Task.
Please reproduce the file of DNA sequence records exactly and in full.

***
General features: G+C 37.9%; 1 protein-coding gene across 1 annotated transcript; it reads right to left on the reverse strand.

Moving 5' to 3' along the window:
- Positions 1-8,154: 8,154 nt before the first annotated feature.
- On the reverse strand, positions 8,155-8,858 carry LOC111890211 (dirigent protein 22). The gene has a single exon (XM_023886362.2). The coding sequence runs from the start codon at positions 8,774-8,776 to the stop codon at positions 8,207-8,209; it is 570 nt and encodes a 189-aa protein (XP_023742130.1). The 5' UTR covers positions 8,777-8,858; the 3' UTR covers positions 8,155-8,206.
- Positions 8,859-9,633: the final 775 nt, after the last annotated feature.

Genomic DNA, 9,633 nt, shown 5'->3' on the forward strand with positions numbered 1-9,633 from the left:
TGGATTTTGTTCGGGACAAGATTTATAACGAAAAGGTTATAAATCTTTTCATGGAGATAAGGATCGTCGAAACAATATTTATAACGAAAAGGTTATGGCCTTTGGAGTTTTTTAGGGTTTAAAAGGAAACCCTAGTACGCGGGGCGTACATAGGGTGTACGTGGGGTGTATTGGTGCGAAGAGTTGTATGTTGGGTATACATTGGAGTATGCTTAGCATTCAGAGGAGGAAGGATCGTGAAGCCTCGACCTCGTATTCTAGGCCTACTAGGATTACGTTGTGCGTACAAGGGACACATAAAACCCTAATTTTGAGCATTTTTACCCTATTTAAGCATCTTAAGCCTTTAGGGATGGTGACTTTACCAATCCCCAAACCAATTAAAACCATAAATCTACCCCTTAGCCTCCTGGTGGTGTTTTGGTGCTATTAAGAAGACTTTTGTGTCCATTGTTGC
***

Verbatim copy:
General features: G+C 37.9%; 1 protein-coding gene across 1 annotated transcript; it reads right to left on the reverse strand.

Moving 5' to 3' along the window:
- Positions 1-8,154: 8,154 nt before the first annotated feature.
- On the reverse strand, positions 8,155-8,858 carry LOC111890211 (dirigent protein 22). The gene has a single exon (XM_023886362.2). The coding sequence runs from the start codon at positions 8,774-8,776 to the stop codon at positions 8,207-8,209; it is 570 nt and encodes a 189-aa protein (XP_023742130.1). The 5' UTR covers positions 8,777-8,858; the 3' UTR covers positions 8,155-8,206.
- Positions 8,859-9,633: the final 775 nt, after the last annotated feature.

Genomic DNA, 9,633 nt, shown 5'->3' on the forward strand with positions numbered 1-9,633 from the left:
TGGATTTTGTTCGGGACAAGATTTATAACGAAAAGGTTATAAATCTTTTCATGGAGATAAGGATCGTCGAAACAATATTTATAACGAAAAGGTTATGGCCTTTGGAGTTTTTTAGGGTTTAAAAGGAAACCCTAGTACGCGGGGCGTACATAGGGTGTACGTGGGGTGTATTGGTGCGAAGAGTTGTATGTTGGGTATACATTGGAGTATGCTTAGCATTCAGAGGAGGAAGGATCGTGAAGCCTCGACCTCGTATTCTAGGCCTACTAGGATTACGTTGTGCGTACAAGGGACACATAAAACCCTAATTTTGAGCATTTTTACCCTATTTAAGCATCTTAAGCCTTTAGGGATGGTGACTTTACCAATCCCCAAACCAATTAAAACCATAAATCTACCCCTTAGCCTCCTGGTGGTGTTTTGGTGCTATTAAGAAGACTTTTGTGTCCATTGTTGC